Chris Young is off to another strong start, and there's good reason to believe he can keep it going against the Pittsburgh Pirates.
Young has keyed the Arizona Diamondbacks' best start in four years heading into the opener of a 10-game homestand Monday night against the Pirates.
Having a hot bat out of the gate is nothing new for Young. He hit .302 with three homers and 10 RBIs through the first 10 games of 2011, a year after batting .351 with three homers and 14 RBIs after nine games.
He's hit safely in eight of nine this season, batting .364 with six walks, and the Diamondbacks have won all four times he's homered. He has 11 RBIs and has stolen a base in each of the last two games.
Young homered and drove in three runs Sunday in a 5-2 win at Colorado. Arizona (6-3), off to its best start since opening 9-2 in 2008, salvaged the series finale after blowing leads in the first two games and losing each by one run.
"We're happy to get out of here with a win," manager Kirk Gibson told the Diamondbacks' official website. "We could have won more than the one game but we didn't."
Gibson hopes his team keeps up its winning ways at home, having gone 26-4 there since Aug. 8 - including two NL division series victories against Milwaukee. Arizona's homestand also includes four games against Atlanta and three with Philadelphia.
First up is a three-game set with the Pirates, who have been battered by Young. He's hit .365 with five homers and 16 RBIs in his last 16 games against them, including 8 for 22 with two home runs last season.
His center field counterpart also is off to a good start - Andrew McCutchen is hitting .333 - but right fielder Jose Tabata is 4 for 30 and the Pirates are batting .188 as a team.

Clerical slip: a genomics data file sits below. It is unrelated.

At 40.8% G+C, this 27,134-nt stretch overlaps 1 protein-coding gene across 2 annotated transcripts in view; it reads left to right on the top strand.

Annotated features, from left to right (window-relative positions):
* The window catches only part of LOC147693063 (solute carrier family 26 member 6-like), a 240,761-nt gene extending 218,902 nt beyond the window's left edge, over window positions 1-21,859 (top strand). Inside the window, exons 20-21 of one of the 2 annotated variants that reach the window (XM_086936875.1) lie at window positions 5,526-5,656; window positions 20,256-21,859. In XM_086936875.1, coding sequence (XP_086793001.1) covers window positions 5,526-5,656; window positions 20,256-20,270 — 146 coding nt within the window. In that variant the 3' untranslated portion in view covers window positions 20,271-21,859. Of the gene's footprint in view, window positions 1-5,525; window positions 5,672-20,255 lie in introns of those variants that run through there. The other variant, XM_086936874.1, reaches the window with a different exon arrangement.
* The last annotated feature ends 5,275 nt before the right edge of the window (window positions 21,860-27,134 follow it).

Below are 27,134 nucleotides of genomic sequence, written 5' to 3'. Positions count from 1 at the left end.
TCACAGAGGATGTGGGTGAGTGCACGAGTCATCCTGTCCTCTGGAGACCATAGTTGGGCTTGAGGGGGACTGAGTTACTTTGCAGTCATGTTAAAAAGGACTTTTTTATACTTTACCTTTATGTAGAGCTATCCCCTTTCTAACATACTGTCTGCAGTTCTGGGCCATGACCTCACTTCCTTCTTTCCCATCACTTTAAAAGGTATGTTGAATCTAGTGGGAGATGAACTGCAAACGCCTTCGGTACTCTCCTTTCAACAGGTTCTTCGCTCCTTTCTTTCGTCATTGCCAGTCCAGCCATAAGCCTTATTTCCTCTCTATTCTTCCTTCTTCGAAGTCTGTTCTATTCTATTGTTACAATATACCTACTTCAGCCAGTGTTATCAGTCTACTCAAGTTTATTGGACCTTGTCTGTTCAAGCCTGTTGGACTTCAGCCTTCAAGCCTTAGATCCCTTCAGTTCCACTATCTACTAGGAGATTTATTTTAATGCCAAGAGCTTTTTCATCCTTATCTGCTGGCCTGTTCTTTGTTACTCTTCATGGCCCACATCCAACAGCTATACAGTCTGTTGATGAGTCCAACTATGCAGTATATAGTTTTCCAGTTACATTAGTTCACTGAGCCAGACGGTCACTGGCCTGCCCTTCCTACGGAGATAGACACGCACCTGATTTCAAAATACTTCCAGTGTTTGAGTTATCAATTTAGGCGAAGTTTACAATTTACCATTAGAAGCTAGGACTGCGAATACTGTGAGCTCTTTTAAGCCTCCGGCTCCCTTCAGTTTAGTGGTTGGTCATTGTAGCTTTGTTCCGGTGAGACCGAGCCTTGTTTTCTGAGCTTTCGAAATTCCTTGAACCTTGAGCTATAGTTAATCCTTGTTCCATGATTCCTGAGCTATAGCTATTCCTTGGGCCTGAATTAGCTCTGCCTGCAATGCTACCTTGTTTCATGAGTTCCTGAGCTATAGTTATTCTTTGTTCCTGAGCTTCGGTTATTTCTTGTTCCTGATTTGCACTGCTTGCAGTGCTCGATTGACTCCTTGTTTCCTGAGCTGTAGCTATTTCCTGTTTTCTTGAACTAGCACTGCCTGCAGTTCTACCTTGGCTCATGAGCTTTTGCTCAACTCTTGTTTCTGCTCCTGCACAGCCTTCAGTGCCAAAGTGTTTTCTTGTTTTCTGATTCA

Pittsburgh (3-6) snapped a five-game losing streak with a 4-1 win in San Francisco on Sunday as Garrett Jones hit his first home run.
"We just wanted to win a game," manager Clint Hurdle said after his team's first victory away from home. "This just happened to come on the road."
The Pirates are averaging 2.0 runs, a trend that already has plagued Erik Bedard (0-2, 2.25 ERA) entering his third start as a National Leaguer. The 10-year veteran left-hander lost the first two as Pittsburgh's lineup totaled one run.
Bedard allowed three runs over 12 innings, striking out seven and walking two.
"He competes and he never gives in," catcher Rod Barajas said. "He believes in himself and that makes it easier for me to call the game, because I know I can put down whatever signs and he's comfortable throwing it."
Bedard, 8-5 with a 1.86 ERA in 20 career starts versus NL clubs, did not get a decision in his only outing versus Arizona in 2007.
That's also the only year in which Joe Saunders (0-0, 0.00) pitched against the Pirates heading into his start Monday.
Saunders threw seven scoreless innings in a 2-1 loss at San Diego on Wednesday, his season debut. The lack of offensive help should be familiar to the left-hander, who went 3-6 in 15 regular-season home starts last year while getting no more than two runs of support in 11 of them.
These teams split six games last season. The Pirates have lost 14 of 19 in Arizona, last winning a series there in 2005.
Miguel Montero, who has homered in his last two games, hit .389 against Pittsburgh in 2011.